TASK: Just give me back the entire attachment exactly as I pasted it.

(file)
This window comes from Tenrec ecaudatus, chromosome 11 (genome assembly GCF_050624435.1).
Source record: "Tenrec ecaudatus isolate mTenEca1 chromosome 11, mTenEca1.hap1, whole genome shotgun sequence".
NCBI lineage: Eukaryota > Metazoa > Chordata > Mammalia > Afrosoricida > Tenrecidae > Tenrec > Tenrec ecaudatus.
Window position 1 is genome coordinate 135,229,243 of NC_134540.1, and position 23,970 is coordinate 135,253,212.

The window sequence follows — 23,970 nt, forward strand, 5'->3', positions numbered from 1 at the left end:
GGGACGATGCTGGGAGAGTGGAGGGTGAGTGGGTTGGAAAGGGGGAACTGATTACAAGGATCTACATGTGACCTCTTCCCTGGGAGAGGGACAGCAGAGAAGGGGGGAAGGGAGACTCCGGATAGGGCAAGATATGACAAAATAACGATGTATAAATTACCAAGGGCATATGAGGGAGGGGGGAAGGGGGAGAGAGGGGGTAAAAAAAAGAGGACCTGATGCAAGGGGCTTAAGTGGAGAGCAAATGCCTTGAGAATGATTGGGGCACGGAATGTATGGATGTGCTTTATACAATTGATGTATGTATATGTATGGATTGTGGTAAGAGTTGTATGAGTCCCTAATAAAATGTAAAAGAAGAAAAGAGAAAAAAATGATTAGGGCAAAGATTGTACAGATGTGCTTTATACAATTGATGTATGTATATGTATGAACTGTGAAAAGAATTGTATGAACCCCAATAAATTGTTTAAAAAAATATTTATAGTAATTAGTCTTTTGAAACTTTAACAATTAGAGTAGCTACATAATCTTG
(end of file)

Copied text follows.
This window comes from Tenrec ecaudatus, chromosome 11 (genome assembly GCF_050624435.1).
Source record: "Tenrec ecaudatus isolate mTenEca1 chromosome 11, mTenEca1.hap1, whole genome shotgun sequence".
NCBI lineage: Eukaryota > Metazoa > Chordata > Mammalia > Afrosoricida > Tenrecidae > Tenrec > Tenrec ecaudatus.
Window position 1 is genome coordinate 135,229,243 of NC_134540.1, and position 23,970 is coordinate 135,253,212.

The window sequence follows — 23,970 nt, forward strand, 5'->3', positions numbered from 1 at the left end:
GGGACGATGCTGGGAGAGTGGAGGGTGAGTGGGTTGGAAAGGGGGAACTGATTACAAGGATCTACATGTGACCTCTTCCCTGGGAGAGGGACAGCAGAGAAGGGGGGAAGGGAGACTCCGGATAGGGCAAGATATGACAAAATAACGATGTATAAATTACCAAGGGCATATGAGGGAGGGGGGAAGGGGGAGAGAGGGGGTAAAAAAAAGAGGACCTGATGCAAGGGGCTTAAGTGGAGAGCAAATGCCTTGAGAATGATTGGGGCACGGAATGTATGGATGTGCTTTATACAATTGATGTATGTATATGTATGGATTGTGGTAAGAGTTGTATGAGTCCCTAATAAAATGTAAAAGAAGAAAAGAGAAAAAAATGATTAGGGCAAAGATTGTACAGATGTGCTTTATACAATTGATGTATGTATATGTATGAACTGTGAAAAGAATTGTATGAACCCCAATAAATTGTTTAAAAAAATATTTATAGTAATTAGTCTTTTGAAACTTTAACAATTAGAGTAGCTACATAATCTTG